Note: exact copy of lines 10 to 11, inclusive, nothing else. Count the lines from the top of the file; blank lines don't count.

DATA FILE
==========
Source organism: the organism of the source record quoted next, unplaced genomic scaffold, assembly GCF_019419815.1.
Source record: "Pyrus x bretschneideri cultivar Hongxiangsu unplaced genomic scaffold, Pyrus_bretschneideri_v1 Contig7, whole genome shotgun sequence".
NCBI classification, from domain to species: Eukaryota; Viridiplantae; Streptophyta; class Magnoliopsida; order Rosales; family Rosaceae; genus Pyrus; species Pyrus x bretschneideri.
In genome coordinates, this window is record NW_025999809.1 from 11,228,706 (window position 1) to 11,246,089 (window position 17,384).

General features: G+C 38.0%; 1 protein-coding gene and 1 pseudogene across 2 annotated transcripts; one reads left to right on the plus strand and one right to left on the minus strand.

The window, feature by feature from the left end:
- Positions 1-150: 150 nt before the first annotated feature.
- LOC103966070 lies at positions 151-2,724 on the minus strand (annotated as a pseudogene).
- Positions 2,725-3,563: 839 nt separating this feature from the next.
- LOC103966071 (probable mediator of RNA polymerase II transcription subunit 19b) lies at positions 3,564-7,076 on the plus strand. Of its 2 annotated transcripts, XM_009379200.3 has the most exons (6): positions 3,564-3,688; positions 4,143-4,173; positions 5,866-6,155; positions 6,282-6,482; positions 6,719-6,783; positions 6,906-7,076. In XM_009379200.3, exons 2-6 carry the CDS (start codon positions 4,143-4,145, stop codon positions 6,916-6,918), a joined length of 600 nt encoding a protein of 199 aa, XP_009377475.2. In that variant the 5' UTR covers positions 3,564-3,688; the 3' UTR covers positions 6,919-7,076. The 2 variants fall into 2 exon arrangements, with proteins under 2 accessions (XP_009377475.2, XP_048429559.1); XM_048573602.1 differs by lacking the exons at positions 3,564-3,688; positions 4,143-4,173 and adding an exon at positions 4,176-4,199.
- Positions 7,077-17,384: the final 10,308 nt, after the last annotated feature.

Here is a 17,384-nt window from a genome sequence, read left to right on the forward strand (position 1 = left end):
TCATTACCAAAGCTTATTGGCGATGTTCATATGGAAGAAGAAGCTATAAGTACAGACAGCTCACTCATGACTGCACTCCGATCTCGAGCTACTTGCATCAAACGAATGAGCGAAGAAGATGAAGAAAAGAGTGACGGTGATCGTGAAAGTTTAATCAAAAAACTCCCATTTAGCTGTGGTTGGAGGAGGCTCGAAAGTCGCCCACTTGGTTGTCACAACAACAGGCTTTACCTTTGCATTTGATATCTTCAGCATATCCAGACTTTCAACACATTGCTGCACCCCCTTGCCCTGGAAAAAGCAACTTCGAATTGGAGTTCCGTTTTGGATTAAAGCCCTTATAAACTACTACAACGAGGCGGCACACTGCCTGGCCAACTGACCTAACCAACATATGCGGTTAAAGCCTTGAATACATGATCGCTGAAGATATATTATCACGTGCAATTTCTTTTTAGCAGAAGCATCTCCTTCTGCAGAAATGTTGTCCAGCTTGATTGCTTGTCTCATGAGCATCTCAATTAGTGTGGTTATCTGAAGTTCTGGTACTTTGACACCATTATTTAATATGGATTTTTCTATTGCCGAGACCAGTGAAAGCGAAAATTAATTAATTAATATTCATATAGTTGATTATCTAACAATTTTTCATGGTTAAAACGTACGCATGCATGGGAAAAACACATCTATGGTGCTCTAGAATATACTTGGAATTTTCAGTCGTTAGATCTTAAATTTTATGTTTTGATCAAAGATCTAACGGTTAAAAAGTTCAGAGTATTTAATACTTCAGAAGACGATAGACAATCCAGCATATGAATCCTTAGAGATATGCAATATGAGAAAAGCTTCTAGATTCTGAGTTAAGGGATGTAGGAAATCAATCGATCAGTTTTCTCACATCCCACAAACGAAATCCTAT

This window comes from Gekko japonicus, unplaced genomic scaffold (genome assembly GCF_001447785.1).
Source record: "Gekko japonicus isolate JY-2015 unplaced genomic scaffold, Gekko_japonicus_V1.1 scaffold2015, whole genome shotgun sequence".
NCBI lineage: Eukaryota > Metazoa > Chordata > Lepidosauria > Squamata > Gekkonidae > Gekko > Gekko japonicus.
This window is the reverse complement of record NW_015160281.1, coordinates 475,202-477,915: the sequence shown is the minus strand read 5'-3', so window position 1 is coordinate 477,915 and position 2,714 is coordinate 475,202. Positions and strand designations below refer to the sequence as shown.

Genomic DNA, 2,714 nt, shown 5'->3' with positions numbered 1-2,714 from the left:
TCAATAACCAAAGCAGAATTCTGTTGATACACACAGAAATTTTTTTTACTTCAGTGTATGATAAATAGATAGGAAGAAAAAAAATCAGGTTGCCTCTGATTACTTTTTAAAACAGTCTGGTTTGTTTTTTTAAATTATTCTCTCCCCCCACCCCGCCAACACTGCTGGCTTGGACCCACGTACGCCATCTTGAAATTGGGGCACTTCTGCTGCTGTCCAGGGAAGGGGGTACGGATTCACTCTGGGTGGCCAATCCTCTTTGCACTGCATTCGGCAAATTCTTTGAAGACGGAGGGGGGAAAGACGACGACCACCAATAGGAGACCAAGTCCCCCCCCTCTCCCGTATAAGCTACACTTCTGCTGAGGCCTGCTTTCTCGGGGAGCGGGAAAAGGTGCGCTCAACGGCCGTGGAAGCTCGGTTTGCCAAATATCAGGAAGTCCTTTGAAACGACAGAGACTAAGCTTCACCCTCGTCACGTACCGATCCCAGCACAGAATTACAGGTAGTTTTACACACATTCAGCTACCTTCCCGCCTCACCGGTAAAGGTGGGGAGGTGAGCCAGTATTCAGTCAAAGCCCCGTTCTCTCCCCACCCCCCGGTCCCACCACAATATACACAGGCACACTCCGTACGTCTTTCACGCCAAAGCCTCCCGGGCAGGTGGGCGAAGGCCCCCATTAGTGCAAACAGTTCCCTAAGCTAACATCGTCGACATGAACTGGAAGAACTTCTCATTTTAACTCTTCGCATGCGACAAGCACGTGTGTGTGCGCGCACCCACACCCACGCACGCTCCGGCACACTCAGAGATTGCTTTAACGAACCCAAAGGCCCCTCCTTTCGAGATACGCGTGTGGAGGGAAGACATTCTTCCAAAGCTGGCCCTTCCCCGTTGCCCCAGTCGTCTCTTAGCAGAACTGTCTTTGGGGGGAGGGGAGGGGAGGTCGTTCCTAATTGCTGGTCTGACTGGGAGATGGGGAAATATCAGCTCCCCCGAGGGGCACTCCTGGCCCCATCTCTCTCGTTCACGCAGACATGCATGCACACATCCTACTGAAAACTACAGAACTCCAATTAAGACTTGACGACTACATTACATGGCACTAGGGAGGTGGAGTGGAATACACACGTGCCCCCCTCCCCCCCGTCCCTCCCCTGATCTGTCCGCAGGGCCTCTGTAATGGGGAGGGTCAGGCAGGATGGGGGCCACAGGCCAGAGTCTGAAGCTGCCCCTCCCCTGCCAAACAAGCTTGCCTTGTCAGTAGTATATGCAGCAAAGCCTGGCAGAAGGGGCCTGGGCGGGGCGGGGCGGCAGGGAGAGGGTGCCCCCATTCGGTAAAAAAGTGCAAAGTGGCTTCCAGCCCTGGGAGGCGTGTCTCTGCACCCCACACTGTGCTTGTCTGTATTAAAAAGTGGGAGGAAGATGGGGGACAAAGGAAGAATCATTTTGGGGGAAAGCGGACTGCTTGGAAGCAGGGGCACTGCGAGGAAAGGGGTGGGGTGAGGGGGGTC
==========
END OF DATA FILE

- LOC103966071 (probable mediator of RNA polymerase II transcription subunit 19b) lies at positions 3,564-7,076 on the plus strand. Of its 2 annotated transcripts, XM_009379200.3 has the most exons (6): positions 3,564-3,688; positions 4,143-4,173; positions 5,866-6,155; positions 6,282-6,482; positions 6,719-6,783; positions 6,906-7,076. In XM_009379200.3, exons 2-6 carry the CDS (start codon positions 4,143-4,145, stop codon positions 6,916-6,918), a joined length of 600 nt encoding a protein of 199 aa, XP_009377475.2. In that variant the 5' UTR covers positions 3,564-3,688; the 3' UTR covers positions 6,919-7,076. The 2 variants fall into 2 exon arrangements, with proteins under 2 accessions (XP_009377475.2, XP_048429559.1); XM_048573602.1 differs by lacking the exons at positions 3,564-3,688; positions 4,143-4,173 and adding an exon at positions 4,176-4,199.
- Positions 7,077-17,384: the final 10,308 nt, after the last annotated feature.